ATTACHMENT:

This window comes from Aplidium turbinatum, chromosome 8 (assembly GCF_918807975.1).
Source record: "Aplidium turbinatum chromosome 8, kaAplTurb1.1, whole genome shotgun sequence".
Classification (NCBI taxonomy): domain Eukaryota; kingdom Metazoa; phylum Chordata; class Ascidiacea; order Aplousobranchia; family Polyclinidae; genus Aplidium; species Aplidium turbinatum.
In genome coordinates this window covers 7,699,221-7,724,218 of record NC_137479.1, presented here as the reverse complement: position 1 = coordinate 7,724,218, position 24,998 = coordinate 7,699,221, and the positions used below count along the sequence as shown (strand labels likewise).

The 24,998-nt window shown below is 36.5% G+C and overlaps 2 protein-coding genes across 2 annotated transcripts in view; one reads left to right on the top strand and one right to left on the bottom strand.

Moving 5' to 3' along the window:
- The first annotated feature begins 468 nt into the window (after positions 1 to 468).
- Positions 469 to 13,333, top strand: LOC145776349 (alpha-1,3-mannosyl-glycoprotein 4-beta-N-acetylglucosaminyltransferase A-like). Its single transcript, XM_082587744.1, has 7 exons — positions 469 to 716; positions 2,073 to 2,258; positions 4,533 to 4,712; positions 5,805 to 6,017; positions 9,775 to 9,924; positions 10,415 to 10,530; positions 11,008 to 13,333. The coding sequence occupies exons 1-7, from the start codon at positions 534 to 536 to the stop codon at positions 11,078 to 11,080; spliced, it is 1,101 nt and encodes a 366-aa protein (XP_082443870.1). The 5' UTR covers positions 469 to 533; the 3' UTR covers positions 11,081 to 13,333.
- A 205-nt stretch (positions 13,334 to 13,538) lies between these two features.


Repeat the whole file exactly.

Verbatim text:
This window comes from Aplidium turbinatum, chromosome 8 (assembly GCF_918807975.1).
Source record: "Aplidium turbinatum chromosome 8, kaAplTurb1.1, whole genome shotgun sequence".
Classification (NCBI taxonomy): domain Eukaryota; kingdom Metazoa; phylum Chordata; class Ascidiacea; order Aplousobranchia; family Polyclinidae; genus Aplidium; species Aplidium turbinatum.
In genome coordinates this window covers 7,699,221-7,724,218 of record NC_137479.1, presented here as the reverse complement: position 1 = coordinate 7,724,218, position 24,998 = coordinate 7,699,221, and the positions used below count along the sequence as shown (strand labels likewise).

The 24,998-nt window shown below is 36.5% G+C and overlaps 2 protein-coding genes across 2 annotated transcripts in view; one reads left to right on the top strand and one right to left on the bottom strand.

Moving 5' to 3' along the window:
- The first annotated feature begins 468 nt into the window (after positions 1 to 468).
- Positions 469 to 13,333, top strand: LOC145776349 (alpha-1,3-mannosyl-glycoprotein 4-beta-N-acetylglucosaminyltransferase A-like). Its single transcript, XM_082587744.1, has 7 exons — positions 469 to 716; positions 2,073 to 2,258; positions 4,533 to 4,712; positions 5,805 to 6,017; positions 9,775 to 9,924; positions 10,415 to 10,530; positions 11,008 to 13,333. The coding sequence occupies exons 1-7, from the start codon at positions 534 to 536 to the stop codon at positions 11,078 to 11,080; spliced, it is 1,101 nt and encodes a 366-aa protein (XP_082443870.1). The 5' UTR covers positions 469 to 533; the 3' UTR covers positions 11,081 to 13,333.
- A 205-nt stretch (positions 13,334 to 13,538) lies between these two features.